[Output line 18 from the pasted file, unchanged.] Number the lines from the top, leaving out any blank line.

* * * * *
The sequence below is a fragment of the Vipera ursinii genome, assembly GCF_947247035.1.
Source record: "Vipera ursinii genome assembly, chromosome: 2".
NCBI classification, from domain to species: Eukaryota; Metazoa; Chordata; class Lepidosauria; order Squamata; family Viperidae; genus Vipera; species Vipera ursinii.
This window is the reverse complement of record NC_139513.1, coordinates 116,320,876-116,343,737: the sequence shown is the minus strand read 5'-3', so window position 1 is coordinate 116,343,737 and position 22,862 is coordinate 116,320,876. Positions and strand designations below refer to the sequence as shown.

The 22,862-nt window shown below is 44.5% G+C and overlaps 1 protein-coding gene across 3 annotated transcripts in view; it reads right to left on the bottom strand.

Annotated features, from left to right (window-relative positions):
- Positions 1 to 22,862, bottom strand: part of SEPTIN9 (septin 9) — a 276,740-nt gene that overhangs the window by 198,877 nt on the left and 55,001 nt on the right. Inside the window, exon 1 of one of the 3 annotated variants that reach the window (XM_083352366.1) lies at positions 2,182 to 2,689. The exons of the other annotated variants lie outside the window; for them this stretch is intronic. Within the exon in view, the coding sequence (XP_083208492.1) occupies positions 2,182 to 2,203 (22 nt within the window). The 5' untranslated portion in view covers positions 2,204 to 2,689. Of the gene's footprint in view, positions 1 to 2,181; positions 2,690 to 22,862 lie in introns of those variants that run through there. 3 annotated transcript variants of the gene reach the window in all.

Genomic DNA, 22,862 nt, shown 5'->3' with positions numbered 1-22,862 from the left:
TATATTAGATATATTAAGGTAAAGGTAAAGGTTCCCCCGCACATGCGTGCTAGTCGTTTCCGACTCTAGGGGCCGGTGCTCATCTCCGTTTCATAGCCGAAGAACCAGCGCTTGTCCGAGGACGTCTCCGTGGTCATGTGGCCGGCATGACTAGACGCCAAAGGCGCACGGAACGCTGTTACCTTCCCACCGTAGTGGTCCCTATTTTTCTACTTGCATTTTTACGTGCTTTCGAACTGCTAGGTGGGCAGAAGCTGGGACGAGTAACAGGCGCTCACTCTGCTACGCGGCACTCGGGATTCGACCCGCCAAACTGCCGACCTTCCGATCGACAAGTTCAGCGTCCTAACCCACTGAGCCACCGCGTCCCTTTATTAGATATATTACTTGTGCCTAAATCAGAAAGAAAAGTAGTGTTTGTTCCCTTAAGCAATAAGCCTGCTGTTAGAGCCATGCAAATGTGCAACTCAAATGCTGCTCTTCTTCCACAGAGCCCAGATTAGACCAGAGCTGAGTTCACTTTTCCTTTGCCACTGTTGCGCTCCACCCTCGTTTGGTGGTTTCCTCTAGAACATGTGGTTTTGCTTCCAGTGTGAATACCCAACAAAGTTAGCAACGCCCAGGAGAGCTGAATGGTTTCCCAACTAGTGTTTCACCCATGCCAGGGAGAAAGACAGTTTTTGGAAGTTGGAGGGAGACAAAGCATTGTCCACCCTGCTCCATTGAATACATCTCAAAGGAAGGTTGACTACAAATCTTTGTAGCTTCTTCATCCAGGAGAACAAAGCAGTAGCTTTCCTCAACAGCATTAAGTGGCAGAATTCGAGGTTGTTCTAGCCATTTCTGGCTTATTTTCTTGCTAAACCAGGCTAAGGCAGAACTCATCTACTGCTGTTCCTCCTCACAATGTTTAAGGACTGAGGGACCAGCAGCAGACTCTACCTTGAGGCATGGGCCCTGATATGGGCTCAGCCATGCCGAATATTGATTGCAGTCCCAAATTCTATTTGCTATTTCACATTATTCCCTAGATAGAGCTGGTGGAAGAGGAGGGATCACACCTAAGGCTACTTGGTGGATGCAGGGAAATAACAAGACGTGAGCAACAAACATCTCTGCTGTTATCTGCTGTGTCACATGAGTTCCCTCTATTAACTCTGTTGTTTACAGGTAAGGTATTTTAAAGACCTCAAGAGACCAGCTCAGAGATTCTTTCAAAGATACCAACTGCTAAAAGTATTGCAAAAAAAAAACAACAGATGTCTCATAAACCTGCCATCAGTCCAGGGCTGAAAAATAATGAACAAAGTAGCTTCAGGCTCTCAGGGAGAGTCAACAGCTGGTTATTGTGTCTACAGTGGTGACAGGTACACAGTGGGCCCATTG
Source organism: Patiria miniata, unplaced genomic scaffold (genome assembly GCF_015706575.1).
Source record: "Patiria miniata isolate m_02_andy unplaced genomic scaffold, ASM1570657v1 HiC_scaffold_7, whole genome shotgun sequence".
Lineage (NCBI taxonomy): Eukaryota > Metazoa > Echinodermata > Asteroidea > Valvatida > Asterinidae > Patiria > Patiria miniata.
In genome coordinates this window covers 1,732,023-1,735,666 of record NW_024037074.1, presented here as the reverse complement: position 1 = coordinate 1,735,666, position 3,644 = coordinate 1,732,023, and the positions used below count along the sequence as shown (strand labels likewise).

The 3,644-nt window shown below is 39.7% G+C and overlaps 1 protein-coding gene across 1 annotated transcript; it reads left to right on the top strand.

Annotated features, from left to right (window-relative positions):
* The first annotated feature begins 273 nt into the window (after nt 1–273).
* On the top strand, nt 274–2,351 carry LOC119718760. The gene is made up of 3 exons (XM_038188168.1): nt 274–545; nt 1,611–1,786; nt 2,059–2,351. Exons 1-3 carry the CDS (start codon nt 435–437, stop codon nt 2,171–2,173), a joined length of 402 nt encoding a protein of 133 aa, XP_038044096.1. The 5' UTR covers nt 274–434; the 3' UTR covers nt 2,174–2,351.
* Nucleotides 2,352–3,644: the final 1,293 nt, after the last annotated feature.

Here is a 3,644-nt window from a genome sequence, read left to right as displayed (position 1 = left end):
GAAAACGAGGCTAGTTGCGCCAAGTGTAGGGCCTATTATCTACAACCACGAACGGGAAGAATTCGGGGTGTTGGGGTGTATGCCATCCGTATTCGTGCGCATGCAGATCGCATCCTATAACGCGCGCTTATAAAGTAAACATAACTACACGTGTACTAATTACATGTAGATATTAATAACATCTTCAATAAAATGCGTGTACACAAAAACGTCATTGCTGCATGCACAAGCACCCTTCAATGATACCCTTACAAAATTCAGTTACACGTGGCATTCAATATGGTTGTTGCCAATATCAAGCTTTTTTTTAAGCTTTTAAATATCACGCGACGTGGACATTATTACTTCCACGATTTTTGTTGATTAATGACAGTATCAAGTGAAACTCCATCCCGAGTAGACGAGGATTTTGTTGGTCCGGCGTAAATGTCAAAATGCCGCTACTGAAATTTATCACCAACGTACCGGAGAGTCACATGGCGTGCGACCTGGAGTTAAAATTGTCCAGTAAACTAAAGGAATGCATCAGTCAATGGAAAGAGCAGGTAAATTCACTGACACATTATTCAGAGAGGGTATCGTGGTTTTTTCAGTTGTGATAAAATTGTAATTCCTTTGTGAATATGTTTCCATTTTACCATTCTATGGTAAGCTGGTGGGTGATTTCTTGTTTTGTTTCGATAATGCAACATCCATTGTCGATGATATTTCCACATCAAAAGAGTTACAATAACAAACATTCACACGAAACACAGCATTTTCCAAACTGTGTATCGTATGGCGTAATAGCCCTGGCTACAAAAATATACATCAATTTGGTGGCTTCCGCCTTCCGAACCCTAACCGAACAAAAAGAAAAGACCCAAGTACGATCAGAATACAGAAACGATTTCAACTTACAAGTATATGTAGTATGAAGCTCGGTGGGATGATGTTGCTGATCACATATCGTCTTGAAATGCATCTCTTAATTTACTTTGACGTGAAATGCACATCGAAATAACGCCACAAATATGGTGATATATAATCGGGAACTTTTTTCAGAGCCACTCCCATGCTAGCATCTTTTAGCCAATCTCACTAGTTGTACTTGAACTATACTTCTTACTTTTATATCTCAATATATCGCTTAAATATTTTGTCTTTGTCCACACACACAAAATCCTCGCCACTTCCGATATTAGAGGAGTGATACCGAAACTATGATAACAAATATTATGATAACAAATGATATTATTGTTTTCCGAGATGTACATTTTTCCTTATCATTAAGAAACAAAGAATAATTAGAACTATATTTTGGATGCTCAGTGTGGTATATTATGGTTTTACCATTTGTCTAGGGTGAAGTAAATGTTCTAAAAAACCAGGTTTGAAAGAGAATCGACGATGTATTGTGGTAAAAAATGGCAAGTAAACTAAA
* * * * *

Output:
* Nucleotides 2,352–3,644: the final 1,293 nt, after the last annotated feature.